Save Maui trip money by camping in a rental? Council may put brakes on the growing practice. Rental vehicles with camping accessories can’t be used as visitor accommodations under a new proposal being considered by county lawmakers.  Maui Now.

State to pay $550K to family of inmate who hanged herself at Maui jail. The state has agreed to pay more than half a million dollars to the family of a Maui inmate. The lawsuit claims guards did nothing to prevent the mother of four from committing suicide back in 2017. Hawaii News Now.

Food hub grows beyond expectations. Nonprofit Maui Food Hub expanded operations and services after securing a new facility with warehouse partner SunFresh Hawaii LLC in Kahului last month. Organizers say this space doubles their previous capacity. Maui News. Maui Now.


2 volunteer pilots killed in Civil Air Patrol crash. Two volunteers with the Hawaii Wing of the Civil Air Patrol were killed when their plane crashed Sunday afternoon a few thousand feet below the Kalalau Lookout on Kauai during a training exercise. Star-Advertiser. Civil Beat. Associated Press. Big Island Now. Maui Now. Garden Island. Hawaii News Now.

Rebecca Like swears in as Prosecuting Attorney. County of Kaua‘i Prosecuting Attorney Rebecca “Becky” Like was sworn into her position by Judge Randal Valenciano during a private ceremony in the Fifth Circuit Court. Garden Island.

Incumbents sweep KIUC board election. The makeup of the Kaua‘i Island Utility Cooperative board of directors will remain the same for another year, following KIUC’s annual board election concluded Saturday. Garden Island.

Omicron variant detected in wastewater.
The state Department of Health recently added testing wastewater samples on Kaua‘i to its various methods of monitoring variants, state DOH Kaua‘i District Health Office Deputy Director Lauren Guest said Monday. Garden Island.

Friday, February 20, 2009

This land is my land, this land is my land

HONOLULU -- Hawaiian activists plan to set fire to Gov. Linda Lingle’s U.S. Supreme Court petition and light their torches with it as they rally at the state Capitol against the administration’s plans to sell some of the land it holds in trust.

Like a government version of Kramer vs. Kramer, two state agencies will duke it out in a courtroom Wednesday when the Lingle administration and the Office of Hawaiian Affairs each tells the highest court in the land that the other has no right to property ceded to the state following the overthrow of the Hawaiian monarchy.

“This state appeal has the potential to undermine all Native Hawaiian programs and assets as well as undermine the legal basis for Native Hawaiian federal recognition,” OHA Chairwoman Haunani Apoliona said during a news conference today on the grounds of Iolani Palace, an important symbol to the Native Hawaiian community.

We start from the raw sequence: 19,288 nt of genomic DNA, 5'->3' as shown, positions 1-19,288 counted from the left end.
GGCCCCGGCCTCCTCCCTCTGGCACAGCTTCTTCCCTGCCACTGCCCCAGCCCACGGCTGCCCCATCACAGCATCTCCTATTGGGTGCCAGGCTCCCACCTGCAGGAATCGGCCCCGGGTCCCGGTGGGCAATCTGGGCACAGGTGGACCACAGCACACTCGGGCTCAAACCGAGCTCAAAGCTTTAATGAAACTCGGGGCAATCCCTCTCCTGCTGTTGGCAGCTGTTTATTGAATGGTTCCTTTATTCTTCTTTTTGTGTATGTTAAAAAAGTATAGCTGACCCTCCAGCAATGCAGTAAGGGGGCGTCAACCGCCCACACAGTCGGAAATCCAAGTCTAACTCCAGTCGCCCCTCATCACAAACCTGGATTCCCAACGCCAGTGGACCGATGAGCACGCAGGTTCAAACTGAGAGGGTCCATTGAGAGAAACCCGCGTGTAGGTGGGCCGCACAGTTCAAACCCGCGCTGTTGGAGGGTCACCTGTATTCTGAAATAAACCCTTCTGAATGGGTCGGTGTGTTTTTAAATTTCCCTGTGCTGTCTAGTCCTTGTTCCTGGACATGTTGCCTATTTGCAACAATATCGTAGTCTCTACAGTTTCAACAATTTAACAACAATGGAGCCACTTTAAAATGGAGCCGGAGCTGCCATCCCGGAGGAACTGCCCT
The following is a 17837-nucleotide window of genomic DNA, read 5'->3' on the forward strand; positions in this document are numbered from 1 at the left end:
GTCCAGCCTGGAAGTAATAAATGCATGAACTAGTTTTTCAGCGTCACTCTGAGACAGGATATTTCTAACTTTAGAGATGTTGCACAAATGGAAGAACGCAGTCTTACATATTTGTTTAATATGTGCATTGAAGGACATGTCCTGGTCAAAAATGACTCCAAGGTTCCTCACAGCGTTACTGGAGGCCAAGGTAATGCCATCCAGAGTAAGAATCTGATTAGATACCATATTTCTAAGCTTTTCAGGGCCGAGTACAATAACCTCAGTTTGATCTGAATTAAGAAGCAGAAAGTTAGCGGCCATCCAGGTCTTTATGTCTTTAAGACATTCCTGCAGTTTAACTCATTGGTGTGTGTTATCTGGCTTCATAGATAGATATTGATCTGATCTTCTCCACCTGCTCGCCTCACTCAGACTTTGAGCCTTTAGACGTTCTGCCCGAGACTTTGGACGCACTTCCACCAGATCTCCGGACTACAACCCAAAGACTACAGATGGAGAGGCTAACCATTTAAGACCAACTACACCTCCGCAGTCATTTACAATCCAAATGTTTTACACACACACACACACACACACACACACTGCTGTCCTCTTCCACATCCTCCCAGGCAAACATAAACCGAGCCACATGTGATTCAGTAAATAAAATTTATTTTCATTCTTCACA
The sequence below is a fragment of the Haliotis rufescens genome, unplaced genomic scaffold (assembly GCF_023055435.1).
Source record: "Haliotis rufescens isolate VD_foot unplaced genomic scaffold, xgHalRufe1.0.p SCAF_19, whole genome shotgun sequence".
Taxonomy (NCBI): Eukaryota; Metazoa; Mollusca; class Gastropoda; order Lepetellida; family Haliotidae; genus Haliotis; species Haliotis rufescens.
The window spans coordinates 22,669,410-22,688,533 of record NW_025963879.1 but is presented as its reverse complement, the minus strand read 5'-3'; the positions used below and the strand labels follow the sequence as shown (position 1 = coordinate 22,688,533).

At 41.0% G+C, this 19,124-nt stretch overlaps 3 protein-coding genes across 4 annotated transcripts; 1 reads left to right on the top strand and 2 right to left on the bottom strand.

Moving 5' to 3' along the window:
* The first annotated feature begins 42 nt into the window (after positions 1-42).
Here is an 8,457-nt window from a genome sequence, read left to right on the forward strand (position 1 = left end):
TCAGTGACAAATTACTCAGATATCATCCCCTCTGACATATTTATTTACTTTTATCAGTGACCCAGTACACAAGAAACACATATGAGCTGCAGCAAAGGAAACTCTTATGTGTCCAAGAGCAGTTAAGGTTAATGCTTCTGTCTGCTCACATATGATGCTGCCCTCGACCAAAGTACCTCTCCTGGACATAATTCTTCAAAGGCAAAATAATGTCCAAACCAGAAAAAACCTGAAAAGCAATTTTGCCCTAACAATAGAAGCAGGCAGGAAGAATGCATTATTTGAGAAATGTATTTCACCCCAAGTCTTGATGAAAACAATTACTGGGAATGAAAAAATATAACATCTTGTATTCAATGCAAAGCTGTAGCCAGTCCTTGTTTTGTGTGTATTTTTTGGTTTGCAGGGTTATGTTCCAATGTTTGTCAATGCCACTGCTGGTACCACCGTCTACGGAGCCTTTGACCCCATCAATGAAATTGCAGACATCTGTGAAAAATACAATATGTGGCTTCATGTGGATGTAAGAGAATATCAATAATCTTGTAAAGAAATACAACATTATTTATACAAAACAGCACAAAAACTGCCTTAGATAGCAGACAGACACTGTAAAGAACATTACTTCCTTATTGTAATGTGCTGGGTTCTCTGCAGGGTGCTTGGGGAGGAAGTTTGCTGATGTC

While the lawyers fight, Native Hawaiians, alongside those “Hawaiian at heart,” will hold a vigil at the Capitol from 4 a.m. to 4 p.m. Wednesday. There will be prayers, pahu drums, chanting every hour, on the hour as part of a series of events planned that day in Honolulu, Seattle, San Francisco, Salt Lake City, New Haven, Conn., and Washington, D.C.

Activists are also calling for Hawaiians and sympathizers to take a day off work Wednesday to join the rally and send a message about the strength of the movement.

“A far-reaching decision by the U.S. Supreme Court could affect OHA’s ability to carry out its mission of bettering the conditions of Native Hawaiians,” Apoliona said.

Underscoring how divided the state is over the issue, the Democrat-controlled Hawaii Senate today passed a bill requiring a two-thirds vote of the Legislature before ceded lands can be sold and a resolution urging the Republican governor and her attorney general to withdraw their appeal. The Democrat-controlled House, meanwhile, didn’t move similar bills by the deadline for consideration.

OHA’s response to the state petition bases its argument on the Apology Resolution, enacted by Congress in 1993, on the 100th anniversary of the Hawaiian monarchy. OHA maintains it places a cloud on the title to ceded lands, forcing the state government to hold them intact until questions of Native Hawaiian self-governance can be answered. Last year, the Hawaii Supreme Court upheld that view.

The state disagrees.

“These public trust lands were transferred by the Congress to the people of the state of Hawaii in 1959 for the benefit of all the people of the state of Hawaii to be used for the public purposes set out in the Admission Act like for the establishment of public schools and public improvements for betterment of homes and farms,” says Hawaii Attorney General Mark Bennett. “The Admission Act explicitly gave the state the right to sell or transfer ceded lands for the purposes set out in the Admission Act.”

Ceded lands comprise 1.2 million acres of land on all Hawaiian islands - about 29 percent of the total land mass of the state and more than 95 percent of the public lands held by the state.